Here are links to a few other all-2000’s related articles:
Yahoo! BDL’s all-decade Top 10 lists
Basketball Prospectus’ Best Players of the Decade and Decade Summary
Basketball Reference’s All-Decade Teams
The Painted Area’s NBA All-Decade 2000s: The Underachievers

Who do you think should be on the All-Decade Teams? Comment on the article or e-mail us at AGRbasketball (at) gmail (dot) com. Don’t forget to follow @AGRbasketball on Twitter and to like us on Facebook!

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13 Responses to AGR’s NBA All-Decade Teams

  1. prfx says:

    My thoughts:

    I wholeheartedly concur regarding the 1st team.

    Not sure about Ben Wallace (his play really dropped off in the last few years) on the 2nd team but there are not that many options so *shrug*. The rest of the 2nd team is fine.

    The 3rd team is the most difficult. Third team? Third team? Who cares about a 3rd team? I mean, c’mon man, it’s a 3rd team.

  2. toughjuicepech0 says:

    While I would love to say that I support all that is written by my bigger-brother-blogger, I can’t help but disagree with a few of his picks, as well. While Marion and Stoudemire put up great numbers, those numbers were partially due to the system they were in (Nash doesn’t get discredited because he still thrives and did while on the Mavs). Look at any one of Marion’s highlight reels. The first video that I watched on Youtube shows him creating for himself 2.5 times by my count…everything else was him being a freak of nature and being able to sprint up court for an easy alley-oop or getting a tip slam off of a missed lay up. While he was definitely a good player, he was a product of his environment. It is often said that he never got plays called for him, but to me, that is partially why he thrived: he was great at moving the very second his defender looked to help on a different threat and often was found by Nash in a way no other point guard could find him. I feel that Brand and Gasol put in better work during the decade and are more deserving. Stoudemire also benefited from an offense that could have challenged 150 possessions per game…his inclusion over Yao seems legit only because of Yao’s injury woes (not that Amare didn’t have his own to deal with). Lastly, it seems unjust that Iverson, only the most iconic scorer (or second-most if you like Kobe more) of the decade, didn’t make it on the third team. His impact on the league makes him deserving.

    • thecornerthree says:

      Topic 1…Marion: Marion put up the same, gaudy statistics in Phoenix before Nash came. Nash came in 04-05, so let’s take a look at 99-00, 00-01, 01-02, 02-03, and 03-04.

      99-00: Marion’s rookie season. 10.2pts, 6.5rb, 1.4ast, .7stl, 1.0blk, 1.0TO., PER: 17.1

      00-01: 17.3pts, 10.7rb, 2.0 ast, 1.7stl, 1.4blk, 1.6TO. PER: 21.0

      01-02: 19.1pts, 9.9rb, 2.0 ast, 1.8stl, 1.1blk, 1.8TO. PER: 19.8

      02-03: 21.2pts, 9.5rb, 2.4 ast, 2.3stl, 1.2blk, 1.9TO. PER: 21.3

      03-04: 19.9pts, 9.3rb, 2.7 ast, 2.1stl, 1.3blk, 2.0TO. PER: 21.0

      Those were all pre-Nash and before Marion even reached his prime. In fact, the stats are more or less identical to his best seasons with Nash. We should add that his PER (a pace-adjusted stat) is amazing for someone whose calling card is defense (admittedly not picked up accurately by PER). To me, I don’t think it’s fair to say that he put up his stats only because of Nash or because of pace, because the numbers simply aren’t there to back that claim.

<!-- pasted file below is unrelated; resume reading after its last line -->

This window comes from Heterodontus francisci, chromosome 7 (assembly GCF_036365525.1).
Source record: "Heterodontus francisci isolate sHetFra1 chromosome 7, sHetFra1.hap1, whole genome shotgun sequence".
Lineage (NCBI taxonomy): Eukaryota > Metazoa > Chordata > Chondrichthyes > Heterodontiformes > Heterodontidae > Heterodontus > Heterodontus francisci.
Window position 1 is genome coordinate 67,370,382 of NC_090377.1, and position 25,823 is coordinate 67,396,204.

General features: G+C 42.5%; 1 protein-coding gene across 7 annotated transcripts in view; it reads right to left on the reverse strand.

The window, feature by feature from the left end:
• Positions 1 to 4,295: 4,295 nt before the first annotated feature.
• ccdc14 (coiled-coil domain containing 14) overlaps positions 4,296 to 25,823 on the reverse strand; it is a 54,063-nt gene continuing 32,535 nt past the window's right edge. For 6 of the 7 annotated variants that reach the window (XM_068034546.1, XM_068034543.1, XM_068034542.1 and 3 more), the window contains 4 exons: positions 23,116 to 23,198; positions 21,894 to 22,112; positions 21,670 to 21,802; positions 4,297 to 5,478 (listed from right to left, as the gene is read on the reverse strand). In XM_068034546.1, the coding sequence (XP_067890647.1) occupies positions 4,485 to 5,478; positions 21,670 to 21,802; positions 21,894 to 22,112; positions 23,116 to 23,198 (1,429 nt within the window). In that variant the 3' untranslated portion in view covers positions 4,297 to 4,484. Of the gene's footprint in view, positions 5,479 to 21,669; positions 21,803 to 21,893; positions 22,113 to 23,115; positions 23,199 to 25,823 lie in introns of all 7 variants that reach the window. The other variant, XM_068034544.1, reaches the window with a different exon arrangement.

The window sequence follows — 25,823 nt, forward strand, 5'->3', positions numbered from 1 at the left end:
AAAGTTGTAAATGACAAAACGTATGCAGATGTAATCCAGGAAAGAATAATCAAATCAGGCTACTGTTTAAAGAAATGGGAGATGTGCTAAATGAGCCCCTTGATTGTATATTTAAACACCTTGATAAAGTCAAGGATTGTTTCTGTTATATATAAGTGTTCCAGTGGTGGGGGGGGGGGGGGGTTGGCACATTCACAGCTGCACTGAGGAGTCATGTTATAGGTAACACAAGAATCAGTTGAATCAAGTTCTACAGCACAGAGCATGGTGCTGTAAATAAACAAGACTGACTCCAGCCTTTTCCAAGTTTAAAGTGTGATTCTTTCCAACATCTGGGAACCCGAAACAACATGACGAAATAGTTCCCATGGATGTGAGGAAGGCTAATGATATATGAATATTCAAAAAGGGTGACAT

As far as defense, in 00-01 he was 2nd in Defensive Win Shares, 01-02: 8th, 02-03: 5th, 04-05: 7th, 05-06: 3rd, 06-07: 6th. These top 10 and top 5 finishes in Defensive WS are even more impressive when remembering that Win Shares are team biased–that is to say it’s easier to have good Offensive WS on an efficient offensive team and good Defensive WS on efficient defensive teams. Knowing what we know about the Suns, who were hardly good at defense with Nash or without Nash, it is that much more impressive that Marion excels in this statistic. Also, he doesn’t turn the ball over. Ever.

      All in all, it’s easy to forget Marion’s defensive prowess and versatility and what Marion did pre-Nash (first half of the decade)–it was amazing in its own right, and he wasn’t even in his prime!

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  4. MrBarns says:

    Hey, I read a lot of blogs on a daily basis and for the most part, people lack substance but, I just wanted to make a quick comment to say GREAT blog!…..I”ll be checking in on a regularly now….Keep up the good work! 🙂

  5. ladyelenauk says:

    I hope I get to see one of these NBA games soon. UK’s missing a lot.

  6. niezsuckz says:

    really hopes…

    see the one who have a strong skill like NBA’s team..

  7. DaCo says:

    Take this into account when putting Kidd ahead of Nash (and I am a Nets fan): Kidd led two teams to the finals in possibly the most depleted Eastern Conference in history. Nash won two MVPs, while leading possibly the most exciting team of the decade in a very strong Western Conference. Both transformed struggling franchises, but I gotta say that Nash did it under more difficult circumstances.

    • thecornerthree says:

      Point taken. Although, I still disagree because a) Nash played worse defense b) Nash had better teammates (Amare+Shawn Marion+Joe Johnson/Barbosa/Others > Kenyon Martin/Richard Jefferson/Kerry Kittles) c) Nash’s MVPs were BS…inflated statistics, a fan-friendly story, and other non-basketball related factors helped him win those.

  8. huskylover says:

    Love reading your page, always learn random interesting facts.
    Emily R. from Training Huskies

  9. Pingback: Who Needs a Championship? A list of players whose time is running out. « Alone in the Green Room

  10. Uppxwbkd says:

    olive branch symbol,

  11. Pingback: AGR Authentic Jersey of the Week(end): Jason Kidd on the Dallas Mavericks | Alone In The Green Room